ghg 2016

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About 10 minutes into a conversation with ghg CEO Lynn O'Connor Vos, she pauses after starting a sentence with “another thing I'm excited about is…” After a quick laugh, she explains the sudden reticence. “I say ‘I'm excited' a lot nowadays, but it's because I am. We're in an exciting moment for healthcare. We're excited about a lot of things.”

And with good reason. In 2015 ghg grew headcount from around 565 to 600 and revenue to an MM&M-estimated $115 million in the U.S. It worked alongside everyone from Johnson & Johnson to IBM Watson to Colgate, on products like copper-infused antimicrobial counter­tops, in traditional pharma categories and emerging ones alike.

But while one imagines Vos is not upset about any of these developments, she is most enthusiastic when discussing broader health-marketing trends and the opportunities she expects to emerge from them. Take ghg's ambitions to be the agency world's preeminent point-of-care player. Armed with a belief that the POC suite is undergoing seismic change, ghg has invested heavily in a handful of companies and tools. Perhaps the most notable is OptimizeRx, the minds behind a content-delivery platform that helps drugmakers provide on-demand services within the EHR context.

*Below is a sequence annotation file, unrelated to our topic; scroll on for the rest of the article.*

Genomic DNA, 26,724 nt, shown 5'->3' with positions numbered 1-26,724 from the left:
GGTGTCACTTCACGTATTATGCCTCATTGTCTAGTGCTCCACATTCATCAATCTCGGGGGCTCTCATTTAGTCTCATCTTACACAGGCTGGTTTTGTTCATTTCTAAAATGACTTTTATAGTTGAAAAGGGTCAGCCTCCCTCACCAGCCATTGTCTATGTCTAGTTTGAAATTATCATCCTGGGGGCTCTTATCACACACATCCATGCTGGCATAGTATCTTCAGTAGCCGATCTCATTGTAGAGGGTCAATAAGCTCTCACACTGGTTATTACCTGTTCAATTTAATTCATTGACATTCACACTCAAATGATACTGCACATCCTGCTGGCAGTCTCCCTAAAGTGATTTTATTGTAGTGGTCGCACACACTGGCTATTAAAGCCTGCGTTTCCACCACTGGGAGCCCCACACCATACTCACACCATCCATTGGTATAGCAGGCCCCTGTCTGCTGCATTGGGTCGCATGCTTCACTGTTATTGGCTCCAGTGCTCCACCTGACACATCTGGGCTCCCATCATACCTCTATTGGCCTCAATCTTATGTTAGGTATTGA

“Right now, what's being delivered on OptimizeRx is financial assistance,” Vos explains. “When doctors have patients in the office, they can touch on a brand and find out right away if financial assistance is available — and if so, [the offer] goes straight to the pharmacy.”

Indeed, Vos and ghg have a decided futurist bent. Unlike much of the big-agency competition (and certainly many of the companies that these agencies serve), ghg has operated under the premise that the healthcare business has a pronounced customer-service component for many years now. “Can you imagine why we ever thought it didn't?” Vos asks rhetorically.

It has pursued that agenda both through internal tweaks and acquisitions. Last year, when ghg saw client demand surge for more in-depth mobile programming, it snapped up well-regarded mobile specialist The Lathe. “I can't remember who said it first, but it's true: The cellphone is the remote control for health,” Vos quips.